This paper describes and reviews the use of calcrete (caliche) for Au exploration in the southern Yilgarn Craton of Western Australia. There are very strong correlations between Au and the alkaline earth metals, particularly in residual soils. However, where transported overburden exceeds about 10 m, the use of calcrete to indicate underlying Au mineralization is severely limited. Even where transported overburden is less than 10 m, other factors, such as thick clay, may restrict geochemical signals from reaching the calcrete. In some cases, gold in calcrete occurring over mineralization may have been sourced from upslope.
Several lessons are to be learnt from calcrete sampling in the Yilgarn WA. Some of the more important being:
Calcrete is an excellent sample medium for Au exploration because its physico-chemical properties appear to mimic those of the Au species found in soil, so that Au and Ca commonly accumulate in the same part of the soil profile.
Calcrete consists of a variety of materials and morphologies derived from the parent material on and within which it develops, although dominated by calcite and dolomite.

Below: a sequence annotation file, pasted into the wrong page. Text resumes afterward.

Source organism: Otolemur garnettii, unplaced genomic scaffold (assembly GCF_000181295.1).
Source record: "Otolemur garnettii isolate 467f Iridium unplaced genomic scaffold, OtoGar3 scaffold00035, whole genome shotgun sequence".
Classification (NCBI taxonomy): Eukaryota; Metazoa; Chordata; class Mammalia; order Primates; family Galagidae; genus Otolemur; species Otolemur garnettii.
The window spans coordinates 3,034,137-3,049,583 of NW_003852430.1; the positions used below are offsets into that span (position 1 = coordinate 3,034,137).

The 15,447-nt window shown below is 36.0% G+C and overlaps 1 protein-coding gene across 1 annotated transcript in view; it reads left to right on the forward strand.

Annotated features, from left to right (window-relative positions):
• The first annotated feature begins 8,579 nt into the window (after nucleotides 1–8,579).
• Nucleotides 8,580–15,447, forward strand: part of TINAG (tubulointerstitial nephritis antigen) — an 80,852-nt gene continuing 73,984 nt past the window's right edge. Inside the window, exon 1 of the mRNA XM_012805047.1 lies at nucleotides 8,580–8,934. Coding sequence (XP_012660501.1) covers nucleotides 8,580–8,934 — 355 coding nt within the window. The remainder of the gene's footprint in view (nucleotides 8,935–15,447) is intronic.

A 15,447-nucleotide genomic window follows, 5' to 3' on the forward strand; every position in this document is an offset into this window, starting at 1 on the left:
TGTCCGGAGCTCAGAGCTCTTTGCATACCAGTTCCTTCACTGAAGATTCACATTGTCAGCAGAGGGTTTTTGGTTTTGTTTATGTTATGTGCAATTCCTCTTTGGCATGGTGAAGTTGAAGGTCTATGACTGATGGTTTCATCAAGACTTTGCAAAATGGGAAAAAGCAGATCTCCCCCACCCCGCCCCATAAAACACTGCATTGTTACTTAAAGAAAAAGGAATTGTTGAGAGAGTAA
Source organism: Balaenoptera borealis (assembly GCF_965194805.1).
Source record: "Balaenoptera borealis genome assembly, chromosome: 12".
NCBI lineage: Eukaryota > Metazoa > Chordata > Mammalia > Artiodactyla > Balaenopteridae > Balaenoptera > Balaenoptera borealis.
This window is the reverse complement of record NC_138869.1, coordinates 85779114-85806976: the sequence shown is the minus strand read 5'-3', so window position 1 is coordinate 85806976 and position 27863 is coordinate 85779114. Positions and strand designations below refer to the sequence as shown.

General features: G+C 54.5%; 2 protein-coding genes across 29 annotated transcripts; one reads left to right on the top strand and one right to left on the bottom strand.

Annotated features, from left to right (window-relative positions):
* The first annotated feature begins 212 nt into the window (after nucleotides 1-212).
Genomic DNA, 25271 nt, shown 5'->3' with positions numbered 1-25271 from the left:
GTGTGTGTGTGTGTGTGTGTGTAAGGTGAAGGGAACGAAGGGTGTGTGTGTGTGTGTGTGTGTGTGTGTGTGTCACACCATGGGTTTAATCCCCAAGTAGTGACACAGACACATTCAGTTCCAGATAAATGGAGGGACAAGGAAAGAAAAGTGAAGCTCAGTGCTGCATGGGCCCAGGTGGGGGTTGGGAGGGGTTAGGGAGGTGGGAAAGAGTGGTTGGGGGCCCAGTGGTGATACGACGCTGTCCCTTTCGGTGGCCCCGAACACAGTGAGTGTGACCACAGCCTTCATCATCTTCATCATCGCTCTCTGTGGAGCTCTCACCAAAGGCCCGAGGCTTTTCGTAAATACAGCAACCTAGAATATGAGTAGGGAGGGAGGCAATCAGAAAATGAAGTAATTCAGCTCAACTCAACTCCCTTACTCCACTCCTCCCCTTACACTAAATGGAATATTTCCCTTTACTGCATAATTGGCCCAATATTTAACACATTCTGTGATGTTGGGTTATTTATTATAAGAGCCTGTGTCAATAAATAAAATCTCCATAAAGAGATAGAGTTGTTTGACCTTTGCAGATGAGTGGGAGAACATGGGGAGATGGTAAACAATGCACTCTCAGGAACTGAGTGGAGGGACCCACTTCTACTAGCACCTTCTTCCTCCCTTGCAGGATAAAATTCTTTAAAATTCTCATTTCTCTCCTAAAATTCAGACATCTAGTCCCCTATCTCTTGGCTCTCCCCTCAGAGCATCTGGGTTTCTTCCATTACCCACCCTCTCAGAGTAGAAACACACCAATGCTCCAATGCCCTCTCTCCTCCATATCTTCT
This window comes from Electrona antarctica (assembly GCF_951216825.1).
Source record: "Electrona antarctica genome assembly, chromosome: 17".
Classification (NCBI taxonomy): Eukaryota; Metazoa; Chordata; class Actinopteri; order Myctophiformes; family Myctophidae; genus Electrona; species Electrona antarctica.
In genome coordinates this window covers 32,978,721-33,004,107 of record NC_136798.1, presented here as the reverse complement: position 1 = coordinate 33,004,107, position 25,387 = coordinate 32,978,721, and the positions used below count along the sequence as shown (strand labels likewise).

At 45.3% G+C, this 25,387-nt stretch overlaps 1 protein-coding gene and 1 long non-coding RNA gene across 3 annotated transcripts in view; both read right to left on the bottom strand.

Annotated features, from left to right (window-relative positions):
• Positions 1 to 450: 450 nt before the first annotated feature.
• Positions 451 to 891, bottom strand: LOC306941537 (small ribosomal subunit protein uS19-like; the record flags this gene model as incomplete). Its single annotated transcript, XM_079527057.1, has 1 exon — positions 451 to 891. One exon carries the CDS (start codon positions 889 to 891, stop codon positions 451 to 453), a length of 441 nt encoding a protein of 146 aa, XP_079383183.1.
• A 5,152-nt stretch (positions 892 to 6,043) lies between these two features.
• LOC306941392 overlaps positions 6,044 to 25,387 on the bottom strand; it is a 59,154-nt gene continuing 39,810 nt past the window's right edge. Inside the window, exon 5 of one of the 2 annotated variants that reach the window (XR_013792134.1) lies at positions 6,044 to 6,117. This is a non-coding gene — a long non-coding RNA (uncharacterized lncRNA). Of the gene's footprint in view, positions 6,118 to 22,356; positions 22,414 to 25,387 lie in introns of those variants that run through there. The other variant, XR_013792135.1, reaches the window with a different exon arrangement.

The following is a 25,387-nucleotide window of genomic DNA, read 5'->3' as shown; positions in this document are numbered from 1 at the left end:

Gold found in calcrete may have been transported laterally up to several hundred metres – that is, its presence does not necessarily indicate Au mineralization directly below.
Regolith classification (including mapping and profiles) is essential to correctly interpret Au anomalies developed in calcrete.
If the thickness of transported overburden exceeds 10 m and/or if lacustrine sediments are present, experience to date suggests that calcrete will probably be ineffective as a sample medium.